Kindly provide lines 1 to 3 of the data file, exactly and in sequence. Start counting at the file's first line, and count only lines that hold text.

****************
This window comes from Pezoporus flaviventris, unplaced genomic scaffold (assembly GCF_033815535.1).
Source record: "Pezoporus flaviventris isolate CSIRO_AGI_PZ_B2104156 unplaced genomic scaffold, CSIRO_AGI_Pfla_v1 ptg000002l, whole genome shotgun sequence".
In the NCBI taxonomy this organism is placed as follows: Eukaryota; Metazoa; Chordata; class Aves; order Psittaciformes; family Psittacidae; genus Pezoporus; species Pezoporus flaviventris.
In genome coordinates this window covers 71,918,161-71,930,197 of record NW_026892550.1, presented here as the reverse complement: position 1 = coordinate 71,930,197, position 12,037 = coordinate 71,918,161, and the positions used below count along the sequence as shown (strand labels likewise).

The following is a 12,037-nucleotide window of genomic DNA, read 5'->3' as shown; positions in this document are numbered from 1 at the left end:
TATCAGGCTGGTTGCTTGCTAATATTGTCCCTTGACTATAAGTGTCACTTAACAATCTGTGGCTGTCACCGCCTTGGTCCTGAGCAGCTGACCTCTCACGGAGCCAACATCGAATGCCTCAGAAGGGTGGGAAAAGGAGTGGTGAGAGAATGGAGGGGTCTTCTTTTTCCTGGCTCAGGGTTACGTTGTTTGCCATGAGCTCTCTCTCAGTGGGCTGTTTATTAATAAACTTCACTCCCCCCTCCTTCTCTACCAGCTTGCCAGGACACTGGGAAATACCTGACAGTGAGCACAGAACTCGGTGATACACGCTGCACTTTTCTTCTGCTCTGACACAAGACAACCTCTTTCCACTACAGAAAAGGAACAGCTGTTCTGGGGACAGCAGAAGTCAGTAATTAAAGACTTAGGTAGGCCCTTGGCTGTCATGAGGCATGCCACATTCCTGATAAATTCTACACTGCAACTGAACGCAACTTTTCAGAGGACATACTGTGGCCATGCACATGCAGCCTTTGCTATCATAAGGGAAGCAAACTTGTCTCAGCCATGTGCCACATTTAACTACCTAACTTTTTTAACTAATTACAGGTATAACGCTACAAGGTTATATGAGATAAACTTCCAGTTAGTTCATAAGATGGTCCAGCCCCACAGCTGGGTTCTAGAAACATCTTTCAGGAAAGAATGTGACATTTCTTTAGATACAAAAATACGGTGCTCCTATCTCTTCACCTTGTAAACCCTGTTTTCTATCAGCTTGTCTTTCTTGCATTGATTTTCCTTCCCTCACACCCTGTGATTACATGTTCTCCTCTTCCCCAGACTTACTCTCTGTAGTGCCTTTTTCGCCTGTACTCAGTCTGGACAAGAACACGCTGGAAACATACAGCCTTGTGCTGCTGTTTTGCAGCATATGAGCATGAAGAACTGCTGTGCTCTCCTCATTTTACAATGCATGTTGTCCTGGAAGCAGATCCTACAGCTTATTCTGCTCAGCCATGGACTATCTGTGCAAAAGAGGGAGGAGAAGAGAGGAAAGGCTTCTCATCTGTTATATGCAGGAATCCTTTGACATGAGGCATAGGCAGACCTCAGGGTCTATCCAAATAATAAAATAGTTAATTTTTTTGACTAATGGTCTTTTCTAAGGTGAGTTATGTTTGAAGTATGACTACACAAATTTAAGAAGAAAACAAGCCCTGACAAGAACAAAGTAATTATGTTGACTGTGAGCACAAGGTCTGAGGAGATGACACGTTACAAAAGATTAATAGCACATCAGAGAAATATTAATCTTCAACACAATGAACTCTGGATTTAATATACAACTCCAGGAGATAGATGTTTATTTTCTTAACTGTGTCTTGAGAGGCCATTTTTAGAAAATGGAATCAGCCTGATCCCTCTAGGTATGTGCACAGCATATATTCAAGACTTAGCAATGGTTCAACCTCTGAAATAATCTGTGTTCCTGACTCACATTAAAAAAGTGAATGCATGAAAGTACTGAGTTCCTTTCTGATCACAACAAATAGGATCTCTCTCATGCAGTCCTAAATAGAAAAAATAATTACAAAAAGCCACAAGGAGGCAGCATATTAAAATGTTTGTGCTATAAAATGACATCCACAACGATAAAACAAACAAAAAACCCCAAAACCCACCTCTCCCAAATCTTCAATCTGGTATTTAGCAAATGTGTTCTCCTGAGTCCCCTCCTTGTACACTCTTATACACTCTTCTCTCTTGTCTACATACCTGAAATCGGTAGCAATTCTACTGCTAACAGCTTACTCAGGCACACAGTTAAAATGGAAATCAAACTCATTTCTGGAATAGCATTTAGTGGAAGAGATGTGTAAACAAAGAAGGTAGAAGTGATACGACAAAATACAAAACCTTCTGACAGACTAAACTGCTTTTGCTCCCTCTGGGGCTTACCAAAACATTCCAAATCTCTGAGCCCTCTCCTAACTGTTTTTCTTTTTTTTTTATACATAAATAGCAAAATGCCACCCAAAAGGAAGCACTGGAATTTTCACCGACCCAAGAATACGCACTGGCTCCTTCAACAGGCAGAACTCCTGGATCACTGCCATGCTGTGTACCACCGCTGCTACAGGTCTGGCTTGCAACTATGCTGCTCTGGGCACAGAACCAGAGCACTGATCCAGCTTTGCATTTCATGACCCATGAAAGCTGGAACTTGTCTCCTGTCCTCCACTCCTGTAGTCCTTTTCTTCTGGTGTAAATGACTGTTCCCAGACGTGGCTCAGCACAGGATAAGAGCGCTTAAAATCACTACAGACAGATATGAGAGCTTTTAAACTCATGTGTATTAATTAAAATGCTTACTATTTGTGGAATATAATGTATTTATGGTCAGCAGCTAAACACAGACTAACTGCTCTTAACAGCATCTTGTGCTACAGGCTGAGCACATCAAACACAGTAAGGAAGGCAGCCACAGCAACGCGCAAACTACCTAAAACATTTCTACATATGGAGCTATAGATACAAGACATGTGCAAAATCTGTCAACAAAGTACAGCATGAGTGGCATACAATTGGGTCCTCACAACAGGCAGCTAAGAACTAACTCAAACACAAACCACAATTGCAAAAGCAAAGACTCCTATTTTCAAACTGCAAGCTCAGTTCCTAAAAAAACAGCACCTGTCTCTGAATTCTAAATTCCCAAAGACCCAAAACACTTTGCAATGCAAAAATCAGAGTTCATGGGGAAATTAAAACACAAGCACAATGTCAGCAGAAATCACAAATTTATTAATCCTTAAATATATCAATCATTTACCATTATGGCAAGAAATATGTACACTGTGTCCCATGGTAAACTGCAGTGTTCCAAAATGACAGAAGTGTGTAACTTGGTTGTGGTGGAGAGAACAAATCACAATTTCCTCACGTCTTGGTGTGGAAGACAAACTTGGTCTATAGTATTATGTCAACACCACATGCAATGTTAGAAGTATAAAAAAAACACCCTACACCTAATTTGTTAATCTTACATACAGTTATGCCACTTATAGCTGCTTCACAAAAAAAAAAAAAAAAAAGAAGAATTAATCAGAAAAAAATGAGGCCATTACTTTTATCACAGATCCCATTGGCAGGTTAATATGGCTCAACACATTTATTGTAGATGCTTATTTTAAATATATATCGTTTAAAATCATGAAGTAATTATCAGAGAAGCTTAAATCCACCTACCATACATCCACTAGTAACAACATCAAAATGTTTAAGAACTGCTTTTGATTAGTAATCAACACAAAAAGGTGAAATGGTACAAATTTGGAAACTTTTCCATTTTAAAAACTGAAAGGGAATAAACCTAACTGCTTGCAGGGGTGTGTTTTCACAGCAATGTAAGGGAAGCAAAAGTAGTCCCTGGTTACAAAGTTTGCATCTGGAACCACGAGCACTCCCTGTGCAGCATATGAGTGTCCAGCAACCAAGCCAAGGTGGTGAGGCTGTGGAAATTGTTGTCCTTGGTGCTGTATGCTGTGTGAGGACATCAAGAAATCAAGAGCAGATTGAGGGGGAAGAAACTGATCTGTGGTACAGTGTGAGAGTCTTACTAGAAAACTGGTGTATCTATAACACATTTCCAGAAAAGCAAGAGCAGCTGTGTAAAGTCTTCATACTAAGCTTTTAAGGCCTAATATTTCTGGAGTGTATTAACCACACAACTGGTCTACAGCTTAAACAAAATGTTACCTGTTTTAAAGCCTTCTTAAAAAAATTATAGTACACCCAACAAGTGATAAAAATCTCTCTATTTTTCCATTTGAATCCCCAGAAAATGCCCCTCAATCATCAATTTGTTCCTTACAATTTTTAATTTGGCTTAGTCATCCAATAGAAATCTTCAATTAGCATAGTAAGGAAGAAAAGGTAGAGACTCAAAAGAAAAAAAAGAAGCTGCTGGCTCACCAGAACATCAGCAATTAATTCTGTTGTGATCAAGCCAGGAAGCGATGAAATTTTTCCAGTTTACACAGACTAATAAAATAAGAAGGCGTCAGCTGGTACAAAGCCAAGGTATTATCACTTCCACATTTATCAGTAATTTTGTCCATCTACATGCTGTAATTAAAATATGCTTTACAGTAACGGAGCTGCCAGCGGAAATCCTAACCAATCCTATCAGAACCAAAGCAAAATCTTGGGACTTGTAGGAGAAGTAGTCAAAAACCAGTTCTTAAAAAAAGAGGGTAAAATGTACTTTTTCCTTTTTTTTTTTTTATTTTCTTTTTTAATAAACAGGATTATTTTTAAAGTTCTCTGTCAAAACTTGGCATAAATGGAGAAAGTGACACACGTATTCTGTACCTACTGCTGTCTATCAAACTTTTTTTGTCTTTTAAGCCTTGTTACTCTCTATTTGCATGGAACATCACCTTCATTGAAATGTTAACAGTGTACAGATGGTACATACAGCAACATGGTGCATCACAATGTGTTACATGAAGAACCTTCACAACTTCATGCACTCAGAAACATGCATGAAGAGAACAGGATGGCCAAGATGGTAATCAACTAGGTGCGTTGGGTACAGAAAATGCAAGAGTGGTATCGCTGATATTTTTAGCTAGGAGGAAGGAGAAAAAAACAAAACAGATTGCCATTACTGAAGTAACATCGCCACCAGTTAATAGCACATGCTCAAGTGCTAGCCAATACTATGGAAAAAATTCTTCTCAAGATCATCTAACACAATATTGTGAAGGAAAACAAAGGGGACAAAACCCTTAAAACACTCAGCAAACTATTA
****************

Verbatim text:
This window comes from Pezoporus flaviventris, unplaced genomic scaffold (assembly GCF_033815535.1).
Source record: "Pezoporus flaviventris isolate CSIRO_AGI_PZ_B2104156 unplaced genomic scaffold, CSIRO_AGI_Pfla_v1 ptg000002l, whole genome shotgun sequence".
In the NCBI taxonomy this organism is placed as follows: Eukaryota; Metazoa; Chordata; class Aves; order Psittaciformes; family Psittacidae; genus Pezoporus; species Pezoporus flaviventris.